Customize Your Jewelryby Heather DeSimone
We bead designers are always striving for ways to come up with new & exciting designs that have a totally different look from other designers who work with beads. One way to have your designs stand out from the rest is to custom-color your own line of filigree components
We at The Beadin' Path
are always finding vintage metal filigrees in raw brass & other base metals. Sometimes they have plating on them. Other times they have taken on a very cool patina with age - a term come to be known as 'aged brass'. Other times, the finishes on these pieces are a bit too 'vintage' looking. There might be spots of rust, or oxidation that has occured in not quite the right places. Cynthia Deis' new book 'Beading with Filigree'
is a fantastical new feature, that includes countless ways of working with filigree. One of her brilliant and 'now-why-didn't-I-think-of-that' suggestions is to pick up inexpensive cans of enamel spray paint at your local hardware store and dramatically change the look of vintage filigree or contemporary metal filigree pieces simply by giving them a new finish.
One of the things that drew me to this idea was the photo in her book of some brilliant red pieces she had painted or 're-surfaced'. At first glance, I swore they were lucite. As you know, we have a special fondness for all things bright and lucite so I just had to figure out where these rare & fabulous pieces of lucite filigree were coming from. When I read on and realized that she had resurfaced metal I was way intrigued (really, you need to get this book 'Beading with Filigree'
) and decided that I needed to do some of my own experimenting with this technique.
So I went down to my local Wally-world and found my way to the spray paint can aisle. I
had no idea that spray paint came in so many whimsical and fun colors! My Dad is a land surveyor and growing up, I thought that spray paint only came in flourescent orange. My assumption had been that my color choices would be flourescent orange, black and maybe that nice robin's egg blue that they used to spray paint 1970's vans with the bubble windows with... I'm dating myself now. I found bright cherry red, an emerald green, a mint green, a rustic brown, a bubble gum pink and on and on. Now the key word to look for when choosing your own spray paint colors is the word 'enamel'. This insures that the finish on your pieces will be sound and that most likely will not have to go over them with a clear coat of any type.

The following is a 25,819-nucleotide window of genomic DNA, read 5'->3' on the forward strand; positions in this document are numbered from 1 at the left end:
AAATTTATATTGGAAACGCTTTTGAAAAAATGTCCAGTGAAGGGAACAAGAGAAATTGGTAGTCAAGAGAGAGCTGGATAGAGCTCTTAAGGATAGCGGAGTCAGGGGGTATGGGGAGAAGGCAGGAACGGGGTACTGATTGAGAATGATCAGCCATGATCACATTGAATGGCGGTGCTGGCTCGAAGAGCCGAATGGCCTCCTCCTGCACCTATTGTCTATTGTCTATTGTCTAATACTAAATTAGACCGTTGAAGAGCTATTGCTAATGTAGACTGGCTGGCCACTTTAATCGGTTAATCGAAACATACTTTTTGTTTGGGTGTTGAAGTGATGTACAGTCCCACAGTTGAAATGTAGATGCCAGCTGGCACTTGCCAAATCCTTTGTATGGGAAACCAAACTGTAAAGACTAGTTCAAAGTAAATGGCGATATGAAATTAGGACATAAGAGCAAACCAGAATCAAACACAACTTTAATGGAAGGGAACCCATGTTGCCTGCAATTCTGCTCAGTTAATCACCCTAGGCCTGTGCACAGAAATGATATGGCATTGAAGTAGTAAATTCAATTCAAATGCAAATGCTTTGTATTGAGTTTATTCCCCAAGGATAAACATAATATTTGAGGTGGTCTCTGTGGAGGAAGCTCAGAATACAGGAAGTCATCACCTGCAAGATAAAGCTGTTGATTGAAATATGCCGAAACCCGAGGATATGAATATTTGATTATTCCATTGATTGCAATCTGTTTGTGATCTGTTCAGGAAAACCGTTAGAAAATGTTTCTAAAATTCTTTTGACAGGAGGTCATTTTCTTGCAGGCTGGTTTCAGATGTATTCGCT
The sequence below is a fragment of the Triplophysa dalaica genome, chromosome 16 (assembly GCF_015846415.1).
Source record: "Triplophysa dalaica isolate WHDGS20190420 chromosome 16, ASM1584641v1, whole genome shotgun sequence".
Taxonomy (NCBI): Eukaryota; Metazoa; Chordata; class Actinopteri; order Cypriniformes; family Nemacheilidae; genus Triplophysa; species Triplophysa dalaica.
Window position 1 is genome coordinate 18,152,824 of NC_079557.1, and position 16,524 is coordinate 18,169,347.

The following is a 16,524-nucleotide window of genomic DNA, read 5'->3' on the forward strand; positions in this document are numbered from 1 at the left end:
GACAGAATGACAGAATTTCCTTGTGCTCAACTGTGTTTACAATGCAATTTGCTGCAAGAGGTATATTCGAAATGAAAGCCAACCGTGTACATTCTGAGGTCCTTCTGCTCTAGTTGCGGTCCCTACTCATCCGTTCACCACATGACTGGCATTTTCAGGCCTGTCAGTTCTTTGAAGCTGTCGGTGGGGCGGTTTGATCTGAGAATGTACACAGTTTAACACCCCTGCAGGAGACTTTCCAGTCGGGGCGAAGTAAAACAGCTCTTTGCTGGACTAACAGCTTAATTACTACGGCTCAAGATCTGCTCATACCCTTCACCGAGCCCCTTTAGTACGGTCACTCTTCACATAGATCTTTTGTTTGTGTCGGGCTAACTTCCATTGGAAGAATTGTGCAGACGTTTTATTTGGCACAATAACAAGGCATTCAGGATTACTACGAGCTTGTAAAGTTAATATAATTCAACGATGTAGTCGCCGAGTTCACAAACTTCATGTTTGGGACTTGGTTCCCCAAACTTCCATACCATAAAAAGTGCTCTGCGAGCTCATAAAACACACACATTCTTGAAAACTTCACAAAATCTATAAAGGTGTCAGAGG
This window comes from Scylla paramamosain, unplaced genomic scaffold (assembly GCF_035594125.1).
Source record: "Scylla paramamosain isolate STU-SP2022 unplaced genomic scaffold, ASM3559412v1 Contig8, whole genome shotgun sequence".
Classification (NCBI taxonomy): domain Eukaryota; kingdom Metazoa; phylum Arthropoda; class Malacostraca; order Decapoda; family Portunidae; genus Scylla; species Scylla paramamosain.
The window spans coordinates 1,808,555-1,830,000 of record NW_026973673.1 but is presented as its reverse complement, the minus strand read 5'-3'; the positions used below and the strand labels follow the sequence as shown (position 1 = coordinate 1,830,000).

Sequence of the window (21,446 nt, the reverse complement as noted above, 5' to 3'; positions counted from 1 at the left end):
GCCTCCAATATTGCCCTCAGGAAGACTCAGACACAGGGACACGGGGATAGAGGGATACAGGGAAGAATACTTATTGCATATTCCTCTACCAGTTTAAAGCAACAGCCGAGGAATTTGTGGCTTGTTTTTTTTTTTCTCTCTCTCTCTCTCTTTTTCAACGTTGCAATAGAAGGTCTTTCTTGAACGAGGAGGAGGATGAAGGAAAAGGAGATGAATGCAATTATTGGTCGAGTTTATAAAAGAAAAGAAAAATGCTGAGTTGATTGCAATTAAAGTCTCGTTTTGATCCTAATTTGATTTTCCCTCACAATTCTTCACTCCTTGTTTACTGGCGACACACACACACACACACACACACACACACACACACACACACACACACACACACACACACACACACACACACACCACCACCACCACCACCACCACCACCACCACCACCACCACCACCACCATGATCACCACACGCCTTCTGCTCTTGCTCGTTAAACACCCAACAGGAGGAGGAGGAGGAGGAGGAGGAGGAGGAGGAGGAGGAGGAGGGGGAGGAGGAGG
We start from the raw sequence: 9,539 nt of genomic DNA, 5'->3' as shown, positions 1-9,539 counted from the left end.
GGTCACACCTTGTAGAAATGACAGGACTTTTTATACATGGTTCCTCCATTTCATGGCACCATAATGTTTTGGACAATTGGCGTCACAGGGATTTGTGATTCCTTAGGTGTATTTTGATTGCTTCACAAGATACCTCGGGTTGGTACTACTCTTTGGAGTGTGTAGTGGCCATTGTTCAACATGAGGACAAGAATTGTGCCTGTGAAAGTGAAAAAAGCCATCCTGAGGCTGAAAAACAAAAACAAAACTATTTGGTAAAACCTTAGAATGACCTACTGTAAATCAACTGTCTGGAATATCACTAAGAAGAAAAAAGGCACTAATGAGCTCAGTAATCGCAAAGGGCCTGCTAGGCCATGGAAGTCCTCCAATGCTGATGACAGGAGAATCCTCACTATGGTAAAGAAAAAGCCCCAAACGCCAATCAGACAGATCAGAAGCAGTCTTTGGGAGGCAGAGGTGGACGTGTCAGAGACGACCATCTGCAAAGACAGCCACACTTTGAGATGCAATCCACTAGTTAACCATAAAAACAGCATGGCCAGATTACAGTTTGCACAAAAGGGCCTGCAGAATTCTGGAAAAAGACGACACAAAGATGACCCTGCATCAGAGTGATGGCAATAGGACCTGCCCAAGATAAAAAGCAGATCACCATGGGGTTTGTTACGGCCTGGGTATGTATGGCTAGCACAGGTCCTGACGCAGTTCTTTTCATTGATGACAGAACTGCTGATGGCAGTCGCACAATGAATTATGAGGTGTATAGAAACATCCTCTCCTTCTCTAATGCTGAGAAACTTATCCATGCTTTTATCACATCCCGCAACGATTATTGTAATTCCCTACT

My 6-year-old Max & I decided we should take our experiment in color outdoors on a beautiful Fall day. We spread newspaper all over the gravel part of our driveway so as not to make new designs on our paved road. After anchoring them down with the other paint cans we started to open our first color choice - cherry red. Now here is a tip that's worth it's weight in spray paint - that little doodly-bop that is sticking out of the sprayer when you first open your can... it's NOT a protective piece of plastic that should be removed. It's the guide that keeps the paint from exploding all over you when you first press down on the sprayer. Had I read my directions on the can, I probably would have learned that the easy way. I have a new cherry red splattered paint smock, as does Max, let's put it that way. So leave the little plastic doodly-bop ON.
Then after we had moved on to another color, keeping the doodly-bop in place, successfully painted our first small batch of filigrees, a big gust of Autumn wind decided to make off with our paper and in turn, pepper our freshly painted pieces with the gravel from our driveway. Lesson #2 - a heavier surface such as old plywood makes a much better base than newspaper. After finding an old heavy canvas that we were recycling (a really cool way to make a unique painting by the way), and moving it to the grass, we had a more successful work space ready to go.
Another tip is to avoid 'Satin' finishes. Of course you can experiment on your own because maybe you're looking for more of a matte finish. I found that the glossy paints gave me the wet look, glazed enamel finish that I was looking for. Cynthia also mentions in
her book that while you cannot mix paints that come from spray cans, you can play around with layering various colors to achieve different finishes and looks.
A fun wire to use with your bright new colored metal pieces is the Artistic Wire or Parawire in fun bold colors. You can also re-create the look of fine metals or high end metal platings by going with automotive enamels such as glossy silver, gold or coppers. Various browns take on the look of patina'ed brass or copper.
So go through your collection of old metal beads
& filigree components
. You're sure to find something that could use some customizing and resurfacing. And if you don't have a collection started yet, you've come to the right place. Carisa has just added some fresh finds to our website. And who knows, you might even find The Beadin' Path will be offering some of our own customized and re-surfaced filigree finds. We have 'that box' of filigrees that are just too 'vintage' in finish that we now can re-purpose and breathe new life into them